By Miriam Williamson
The position of the arts in the Australian political landscape has ebbed and flowed over time.
In early May this year the arts sector waited with anticipation for the launch of the National Cultural Policy, due to be launched the week of the 2012-13 budget, only to be disappointed it had become victim of the federal budget surplus.
Prior to this, Australia’s only national policy with a vision for the arts and culture was Creative Nation introduced by then Prime Minister, Paul Keating in 1996. Unfortunately when he lost government 18 months later, the policy was shelved.
The process of developing a National Cultural Policy has been unusually long, dating back to 2007 when then Shadow Minister for the Arts, Peter Garrett included it as a component of the Australian Labour Party’s New Directions for the Arts.
On taking the arts portfolio in 2010 Arts Minister, Simon Crean has been far from complacent. The arts portfolio, Office of the Arts, is now advantageously placed within the Department of Prime Minister and Cabinet.
In August 2011 the Minister released the National Cultural Policy discussion paper, calling for comment. Hundreds of responses were received, 378 of which can be viewed on the National Cultural Policy site. The number and breadth of submissions reflects the sector and community’s enthusiasm for a new policy.
As part of the consultation process a cultural policy reference group was formed, made up of 21 significant people representing a range of interests from across the arts and government.
The National Cultural Policy will provide the framework for government support for the arts, culture and creative industries for ten years. It is anticipated the policy will now be released later this year.
On 13 May, the report on the independent review of the Australia Council was released, producing 18 recommendations supporting dramatic changes to legislation, governance and funding. This positioned the Council to be more responsive to increased technology and innovation. The review, conducted by Angus James and Gabrielle Trainor, was commissioned by the Minister to assess whether the original purpose of the Council is relevant today. Included in their methodology was an online survey receiving 2,007 responses. The report is available for public viewing here.
As our national arts funding body, the Australia Council was established 43 years ago and legislated under its own Act (Australia Council Act 1975). The Act clearly defines its functions, including funding decisions that are at an arms length from the government.
However, like all government authorities, it is not immune to the priorities and ‘culture’ of the government in power. Its role as advocate and its influence on policy has varied under successive governments, as has the department to which it is accountable.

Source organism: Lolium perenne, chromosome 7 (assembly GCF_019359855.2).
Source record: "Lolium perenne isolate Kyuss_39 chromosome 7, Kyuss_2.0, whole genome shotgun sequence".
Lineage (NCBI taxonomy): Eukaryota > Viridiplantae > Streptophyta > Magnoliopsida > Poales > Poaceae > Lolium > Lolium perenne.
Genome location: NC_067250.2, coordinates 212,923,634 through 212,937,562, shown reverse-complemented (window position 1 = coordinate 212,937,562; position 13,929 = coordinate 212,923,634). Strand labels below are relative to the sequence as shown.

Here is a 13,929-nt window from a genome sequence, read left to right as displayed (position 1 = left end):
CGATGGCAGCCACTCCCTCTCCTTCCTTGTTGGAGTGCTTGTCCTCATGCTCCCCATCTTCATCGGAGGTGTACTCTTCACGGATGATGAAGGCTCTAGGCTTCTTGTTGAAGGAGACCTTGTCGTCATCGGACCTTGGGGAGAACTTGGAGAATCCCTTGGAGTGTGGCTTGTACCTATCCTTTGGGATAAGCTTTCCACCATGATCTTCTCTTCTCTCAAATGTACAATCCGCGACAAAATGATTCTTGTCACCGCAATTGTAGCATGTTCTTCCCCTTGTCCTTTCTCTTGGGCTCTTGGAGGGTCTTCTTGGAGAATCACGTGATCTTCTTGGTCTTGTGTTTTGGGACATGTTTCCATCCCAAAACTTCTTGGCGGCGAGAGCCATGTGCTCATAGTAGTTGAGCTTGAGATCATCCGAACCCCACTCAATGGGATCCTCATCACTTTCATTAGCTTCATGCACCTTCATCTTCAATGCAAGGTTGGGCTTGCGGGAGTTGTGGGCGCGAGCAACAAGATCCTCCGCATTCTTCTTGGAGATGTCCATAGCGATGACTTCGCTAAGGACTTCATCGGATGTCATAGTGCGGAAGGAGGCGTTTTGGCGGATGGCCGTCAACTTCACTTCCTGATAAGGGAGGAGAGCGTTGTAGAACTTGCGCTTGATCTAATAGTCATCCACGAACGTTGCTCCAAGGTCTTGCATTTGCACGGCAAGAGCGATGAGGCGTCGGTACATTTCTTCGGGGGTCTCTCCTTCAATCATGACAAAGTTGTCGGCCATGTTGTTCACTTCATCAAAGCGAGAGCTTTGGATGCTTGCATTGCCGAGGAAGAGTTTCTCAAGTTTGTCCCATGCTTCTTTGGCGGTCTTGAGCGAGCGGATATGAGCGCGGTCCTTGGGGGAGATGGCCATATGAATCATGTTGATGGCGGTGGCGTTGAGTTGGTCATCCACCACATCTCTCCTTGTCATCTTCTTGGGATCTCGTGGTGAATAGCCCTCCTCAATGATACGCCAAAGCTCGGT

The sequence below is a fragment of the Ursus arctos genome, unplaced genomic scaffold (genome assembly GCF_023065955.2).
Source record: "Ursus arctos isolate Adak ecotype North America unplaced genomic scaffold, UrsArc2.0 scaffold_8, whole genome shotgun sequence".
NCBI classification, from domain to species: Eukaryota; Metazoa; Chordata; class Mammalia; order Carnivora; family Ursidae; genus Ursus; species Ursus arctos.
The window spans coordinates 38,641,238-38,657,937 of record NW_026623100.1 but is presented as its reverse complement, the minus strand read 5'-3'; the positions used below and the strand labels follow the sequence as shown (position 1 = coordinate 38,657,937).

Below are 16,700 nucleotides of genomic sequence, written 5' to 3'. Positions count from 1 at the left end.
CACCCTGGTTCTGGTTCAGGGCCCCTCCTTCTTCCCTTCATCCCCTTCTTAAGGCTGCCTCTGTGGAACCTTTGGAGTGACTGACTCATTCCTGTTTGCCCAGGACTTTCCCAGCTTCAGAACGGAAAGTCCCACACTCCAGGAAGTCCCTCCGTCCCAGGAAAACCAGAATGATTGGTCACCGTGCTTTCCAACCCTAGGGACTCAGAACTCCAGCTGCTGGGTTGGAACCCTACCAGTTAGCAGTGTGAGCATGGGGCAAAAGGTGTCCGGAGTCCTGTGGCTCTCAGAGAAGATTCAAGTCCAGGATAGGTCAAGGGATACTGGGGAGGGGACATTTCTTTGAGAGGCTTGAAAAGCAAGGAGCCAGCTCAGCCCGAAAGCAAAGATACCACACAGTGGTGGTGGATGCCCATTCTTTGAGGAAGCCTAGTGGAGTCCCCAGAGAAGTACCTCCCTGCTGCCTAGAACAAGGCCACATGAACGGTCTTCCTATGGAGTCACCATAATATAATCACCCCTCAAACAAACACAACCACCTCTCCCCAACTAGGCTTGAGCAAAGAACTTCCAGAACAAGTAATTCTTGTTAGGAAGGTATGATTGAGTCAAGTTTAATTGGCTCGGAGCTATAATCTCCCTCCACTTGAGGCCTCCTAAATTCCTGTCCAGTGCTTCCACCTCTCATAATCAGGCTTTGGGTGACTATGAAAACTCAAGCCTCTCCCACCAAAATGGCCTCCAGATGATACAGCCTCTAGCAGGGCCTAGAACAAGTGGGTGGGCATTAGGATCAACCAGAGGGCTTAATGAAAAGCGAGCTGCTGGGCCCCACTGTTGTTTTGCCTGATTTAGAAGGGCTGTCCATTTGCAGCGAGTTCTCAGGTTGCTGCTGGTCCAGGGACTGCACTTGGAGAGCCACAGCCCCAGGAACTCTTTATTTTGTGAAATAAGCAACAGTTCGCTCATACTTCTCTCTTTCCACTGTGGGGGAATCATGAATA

The review addresses criticisms of arts funding allocated by rigid arts board structures that no longer reflect the diversity in the field. Recommendations call for a more flexible approach including a ‘pool of arts peers’ (a successful Canadian model) that can be drawn on to assess applications across art forms. This model is more transparent and allows funding to be responsive to changing priorities, for example digital art forms.
It also recommends that the Council take a stronger role in advocacy and research (to inform policy), leaving the responsibility of policy and program management to the department.
The review calls for the Australia Council to be legislated under a new Act through parliament, similar to the template used to establish Screen Australia. This would allow a restructure in governance bringing it into line with conventional boards. It is proposed the Board would consist of people with a strong arts background, who would select the Chief Executive Officer, the Minister appointing the Chair. This is a way of de-politicising appointments.
Included in the review is the suggestion that the government consider a role for the Australia Council based on the White Paper on Australia for the Asian Century currently being prepared by former Secretary of Treasury, Ken Henry.
It may be fortuitous that the National Cultural Policy was delayed, allowing it to consider both reports, and perhaps source increased funding prior to being launched. By this stage the implementation of the National Broadband Network will also have progressed.
The government will respond to the recommendations of the Australia Council review in the Cultural Policy. It remains to be seen which of the recommendations (if any) will be adopted.
The government needs to move quickly if it is serious about change. On 16 May, Prime Minister Julia Gillard announced a 500-day campaign leading up to the next federal election. Creative Nation was introduced eighteen months prior to an election and was not picked up by the incoming government. It would be unfortunate for any major reforms in arts policy to once again be at the mercy of the electoral cycle.
References and further reading
Sydney Morning Herald, Deja vu as Australia returns from smoko for Asian century
ComLaw, Australian Government, Australia Council Act 1975
Australian Government, Department of Regional Australia, Local Government, Arts and Sport, Australia Council Review, National Cultural Policy